Could Turkish Airlines Be Coming To Denver and Dallas Soon?

Turkish Airlines has said that it will be adding two more US routes – Denver and Dallas. That’s the message coming from the carrier on June 23rd. If they happen, the full-service airline will serve 12 US airports. We explore Denver and Dallas to Istanbul and beyond.

Turkish Airlines says it’ll begin Denver and Dallas. Photo: BriYYZ via Wikimedia.

The message was somewhat cryptically placed on Turkish Airlines’ website, which says:

If both happen, Turkish Airlines will serve 12 US airports. Image: Turkish Airlines.

At the time of writing this article, nothing else – start dates, frequencies, schedules, equipment – is known. However, if the routes materialize, they would join Newark, which relaunched in May after an absence of 27 years. And, across the border in Canada, Vancouver, which was also inaugurated last month.

Like other US airports, such as Atlanta, there would be relatively little point-to-point demand to Istanbul. In 2019, over eight in 10 Atlanta passengers transited over Istanbul. Photo: Vincenzo Pace | Simple Flying.

Very little point-to-point demand

Of course, neither Dallas nor Denver would be particularly about Istanbul traffic. In 2019, Denver had only about 8,000 round-trip point-to-point (P2P) passengers to Turkey’s largest city, booking data obtained from OAG Traffic Analyzer suggests.

This is very little for what would comfortably be Colorado’s longest route (6,129 miles), beating Tokyo Narita (5,773 miles) which would be pushed to second. It isn’t much better for Dallas, with around 10,000 Istanbul passengers. Of course, this almost fully misses the point.

Denver would be the airline’s sixth Star hub in the US. Photo: Getty Images.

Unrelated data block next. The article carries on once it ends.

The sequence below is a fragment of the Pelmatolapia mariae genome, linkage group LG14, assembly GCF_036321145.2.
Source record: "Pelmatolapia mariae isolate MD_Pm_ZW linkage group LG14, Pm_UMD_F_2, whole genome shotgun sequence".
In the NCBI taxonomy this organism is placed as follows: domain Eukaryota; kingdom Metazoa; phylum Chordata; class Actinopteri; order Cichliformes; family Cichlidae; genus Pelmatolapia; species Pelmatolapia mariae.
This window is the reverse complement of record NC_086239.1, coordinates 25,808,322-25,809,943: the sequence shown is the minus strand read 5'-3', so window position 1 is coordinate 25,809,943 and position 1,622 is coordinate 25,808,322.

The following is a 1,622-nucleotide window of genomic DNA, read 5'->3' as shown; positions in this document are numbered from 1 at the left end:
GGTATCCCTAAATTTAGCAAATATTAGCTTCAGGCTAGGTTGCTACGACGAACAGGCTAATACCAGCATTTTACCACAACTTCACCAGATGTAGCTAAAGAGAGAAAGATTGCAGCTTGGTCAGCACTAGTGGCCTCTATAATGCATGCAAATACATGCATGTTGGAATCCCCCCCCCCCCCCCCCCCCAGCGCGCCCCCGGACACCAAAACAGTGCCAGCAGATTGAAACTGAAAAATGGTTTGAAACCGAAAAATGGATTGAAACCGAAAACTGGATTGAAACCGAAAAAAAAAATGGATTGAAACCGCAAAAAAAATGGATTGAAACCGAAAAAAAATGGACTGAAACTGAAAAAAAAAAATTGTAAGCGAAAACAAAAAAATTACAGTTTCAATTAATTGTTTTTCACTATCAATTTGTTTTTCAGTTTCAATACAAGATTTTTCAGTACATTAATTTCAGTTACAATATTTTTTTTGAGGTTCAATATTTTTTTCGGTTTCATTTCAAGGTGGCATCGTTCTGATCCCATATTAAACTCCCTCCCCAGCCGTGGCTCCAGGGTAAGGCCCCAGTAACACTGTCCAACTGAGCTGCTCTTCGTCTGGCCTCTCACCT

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So, why Denver and Dallas?

While P2P demand is low, it would be boosted by non-stop service like South Florida to Dubai was for Emirates’ Fort Lauderdale operation. Yet, Turkish Airlines would be significantly about passengers transiting over its Istanbul hub, with the Star Alliance carrier flying to more countries than any other airline.

Indeed, in 2019, Denver – a Star Alliance hub – had approximately 240,000 passengers travel to Turkish Airlines’ core geographic markets from the US: the Middle East, Central and Eastern Europe, parts of Africa, Central Asia, and South Asia. Turkish would also be able to feed passengers onto United Airlines as it does at other Star hubs in the US.

Interestingly, India, so often the target of Qatar Airways and Emirates, is less dominant from the Colorado airport than it is from others in the country, including Dallas. That said, the potential total market from Dallas is more than twice the size of Denver, at around 600,000. However, it is shared by more long-haul carriers, including both Emirates and Qatar Airways.

At 6,275 miles, Dallas would be nearly 600 miles shorter than Istanbul-Los Angeles. Image: GCMap.

Turkish serves 10 US airports

This year, Turkish Airlines serves 10 US airports, as detailed below in order of seats. Between them, they have a round-trip seat capacity of 2.34 million, data from OAG indicates, down only marginally on the figure in 2019. While half of them – Chicago, San Francisco, Washington, Houston, and Newark – are Star hubs, the others aren’t.

  1. New York JFK
  2. Chicago O’Hare
  3. Los Angeles
  4. Miami
  5. San Francisco
  6. Washington Dulles
  7. Houston Intercontinental
  8. Boston
  9. Atlanta
  10. Newark

Looking at these, it seems pretty inevitable that Dallas and Denver would be next, which raises the question: where may come afterward? Could it be Seattle, Orlando, or Detroit? All have bigger potential markets over Istanbul than Denver, although this says nothing of the money side.

What do you make of Turkish Airlines to Dallas and Denver? Let us know in the comments.

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